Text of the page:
12th Conference on Atmospheric Chemistry


Intercomparison of Nitrous Acid Measurement Methods during the SHARP Campaign in Houston

Salimol Thomas, Houston Advanced Research Center, the Woodlands, TX; and B. Rappenglueck, J. Stutz, X. Ren, J. E. Dibb, J. Zheng, and H. Lee

Nitrous acid is a known source of radicals in urban air. During the SHARP campaign, nitrous acid was measured to understand its contribution to the radical levels in Houston. Measurements were carried out using six different methods to analyze the impact of the methods on the measured values. The methods included a pulsed quantum cascade laser (QCL) instrument operated by Aerodyne Inc.; long path DOAS operated by University of California, Los Angeles; long path absorption photometry (LOPAP) instrument operated by University of Miami; long path absorption photometry (LOPAP) instrument operated by University of Houston; mist chamber ion chromatography instrument operated by University of New Hampshire and ion drift-chemical ionization mass spectrometry instrument operated by Texas A&M University. This study compares the measurements done by these instruments and examines the measurement inconsistencies, if there exists any, between instruments or within the instrument.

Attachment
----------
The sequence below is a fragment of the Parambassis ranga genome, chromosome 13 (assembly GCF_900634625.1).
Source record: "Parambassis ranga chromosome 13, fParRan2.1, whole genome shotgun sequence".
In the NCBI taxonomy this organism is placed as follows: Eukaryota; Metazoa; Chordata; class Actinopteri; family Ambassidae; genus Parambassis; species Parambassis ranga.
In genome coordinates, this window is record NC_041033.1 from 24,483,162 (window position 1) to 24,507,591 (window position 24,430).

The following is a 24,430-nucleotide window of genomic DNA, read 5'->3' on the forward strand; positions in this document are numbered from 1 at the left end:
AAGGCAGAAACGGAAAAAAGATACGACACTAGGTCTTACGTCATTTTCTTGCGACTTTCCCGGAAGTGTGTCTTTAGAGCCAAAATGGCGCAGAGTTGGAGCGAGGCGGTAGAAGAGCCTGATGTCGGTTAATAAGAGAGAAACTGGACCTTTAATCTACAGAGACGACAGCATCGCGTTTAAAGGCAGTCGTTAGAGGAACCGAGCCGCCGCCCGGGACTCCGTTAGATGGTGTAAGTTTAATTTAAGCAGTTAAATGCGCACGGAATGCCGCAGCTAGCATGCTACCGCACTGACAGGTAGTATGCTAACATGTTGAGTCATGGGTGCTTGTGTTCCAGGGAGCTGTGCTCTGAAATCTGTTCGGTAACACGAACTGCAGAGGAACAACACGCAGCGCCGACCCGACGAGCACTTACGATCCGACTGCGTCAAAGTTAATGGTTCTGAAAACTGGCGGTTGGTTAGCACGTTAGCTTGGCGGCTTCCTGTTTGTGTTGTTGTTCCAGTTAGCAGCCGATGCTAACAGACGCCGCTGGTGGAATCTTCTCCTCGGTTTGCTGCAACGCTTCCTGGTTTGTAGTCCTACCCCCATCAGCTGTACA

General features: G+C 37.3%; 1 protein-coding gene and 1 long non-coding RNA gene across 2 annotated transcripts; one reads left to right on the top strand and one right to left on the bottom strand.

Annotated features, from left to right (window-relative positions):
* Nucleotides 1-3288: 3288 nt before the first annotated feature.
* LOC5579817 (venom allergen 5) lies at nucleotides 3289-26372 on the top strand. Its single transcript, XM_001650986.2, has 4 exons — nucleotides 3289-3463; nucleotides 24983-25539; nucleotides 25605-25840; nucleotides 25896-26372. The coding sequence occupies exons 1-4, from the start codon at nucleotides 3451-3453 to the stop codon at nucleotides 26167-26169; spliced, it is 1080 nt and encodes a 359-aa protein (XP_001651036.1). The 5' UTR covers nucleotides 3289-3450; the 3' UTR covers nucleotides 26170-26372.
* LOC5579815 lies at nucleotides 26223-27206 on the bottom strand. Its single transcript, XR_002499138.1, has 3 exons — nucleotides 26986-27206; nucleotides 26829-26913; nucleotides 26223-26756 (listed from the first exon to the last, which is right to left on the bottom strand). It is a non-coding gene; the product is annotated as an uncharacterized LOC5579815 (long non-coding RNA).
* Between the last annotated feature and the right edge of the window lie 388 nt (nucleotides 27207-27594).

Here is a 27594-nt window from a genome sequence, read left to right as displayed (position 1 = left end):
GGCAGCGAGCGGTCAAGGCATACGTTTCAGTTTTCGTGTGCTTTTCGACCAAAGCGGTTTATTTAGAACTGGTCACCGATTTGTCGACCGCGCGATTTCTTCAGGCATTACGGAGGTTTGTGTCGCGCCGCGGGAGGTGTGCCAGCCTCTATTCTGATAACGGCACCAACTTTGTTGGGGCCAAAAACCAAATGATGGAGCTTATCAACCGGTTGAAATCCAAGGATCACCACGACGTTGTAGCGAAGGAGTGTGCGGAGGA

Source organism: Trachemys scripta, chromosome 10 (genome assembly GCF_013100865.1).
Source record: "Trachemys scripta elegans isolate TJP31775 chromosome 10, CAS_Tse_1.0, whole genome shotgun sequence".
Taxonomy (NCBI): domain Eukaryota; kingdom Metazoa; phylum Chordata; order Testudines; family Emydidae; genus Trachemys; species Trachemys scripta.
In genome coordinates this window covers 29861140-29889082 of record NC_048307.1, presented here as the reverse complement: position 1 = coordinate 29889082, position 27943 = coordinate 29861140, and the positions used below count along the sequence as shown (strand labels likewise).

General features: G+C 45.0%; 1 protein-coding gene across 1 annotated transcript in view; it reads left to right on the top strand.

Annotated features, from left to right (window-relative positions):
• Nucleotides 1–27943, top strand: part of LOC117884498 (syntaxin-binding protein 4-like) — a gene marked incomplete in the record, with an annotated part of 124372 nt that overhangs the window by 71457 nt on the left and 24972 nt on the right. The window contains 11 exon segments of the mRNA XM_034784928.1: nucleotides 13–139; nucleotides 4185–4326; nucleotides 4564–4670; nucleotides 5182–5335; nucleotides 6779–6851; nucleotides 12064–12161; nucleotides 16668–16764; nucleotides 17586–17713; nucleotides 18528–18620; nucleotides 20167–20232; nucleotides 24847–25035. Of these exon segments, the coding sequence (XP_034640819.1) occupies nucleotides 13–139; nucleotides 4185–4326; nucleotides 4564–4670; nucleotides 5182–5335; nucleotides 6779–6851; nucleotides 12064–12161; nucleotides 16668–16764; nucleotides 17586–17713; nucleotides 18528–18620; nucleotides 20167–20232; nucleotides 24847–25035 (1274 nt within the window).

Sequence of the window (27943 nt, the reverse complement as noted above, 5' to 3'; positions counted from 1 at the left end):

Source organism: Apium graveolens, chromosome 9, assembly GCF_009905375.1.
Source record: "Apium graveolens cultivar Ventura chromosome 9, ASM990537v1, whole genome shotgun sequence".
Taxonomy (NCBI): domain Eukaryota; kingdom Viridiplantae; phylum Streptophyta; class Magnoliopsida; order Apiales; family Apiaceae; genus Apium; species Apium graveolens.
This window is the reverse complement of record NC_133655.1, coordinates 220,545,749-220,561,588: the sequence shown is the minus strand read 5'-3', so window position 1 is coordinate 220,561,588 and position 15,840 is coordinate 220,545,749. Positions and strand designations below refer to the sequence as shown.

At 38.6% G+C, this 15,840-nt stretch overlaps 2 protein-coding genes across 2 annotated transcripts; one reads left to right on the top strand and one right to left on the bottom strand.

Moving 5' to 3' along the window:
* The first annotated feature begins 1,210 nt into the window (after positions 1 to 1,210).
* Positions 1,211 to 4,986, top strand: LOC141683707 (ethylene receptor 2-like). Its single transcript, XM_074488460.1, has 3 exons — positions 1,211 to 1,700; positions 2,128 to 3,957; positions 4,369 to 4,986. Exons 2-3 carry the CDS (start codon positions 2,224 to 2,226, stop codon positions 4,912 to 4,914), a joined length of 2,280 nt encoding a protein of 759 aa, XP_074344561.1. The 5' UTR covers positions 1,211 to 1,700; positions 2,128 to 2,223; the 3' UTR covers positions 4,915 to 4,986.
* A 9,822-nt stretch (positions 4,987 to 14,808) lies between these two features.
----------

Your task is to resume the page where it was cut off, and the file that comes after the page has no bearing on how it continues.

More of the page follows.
Recorded presentation

Session 8, The Study of Houston Atmospheric Radical Precursors (SHARP) - III
Thursday, 21 January 2010, 1:30 PM-3:00 PM, B315

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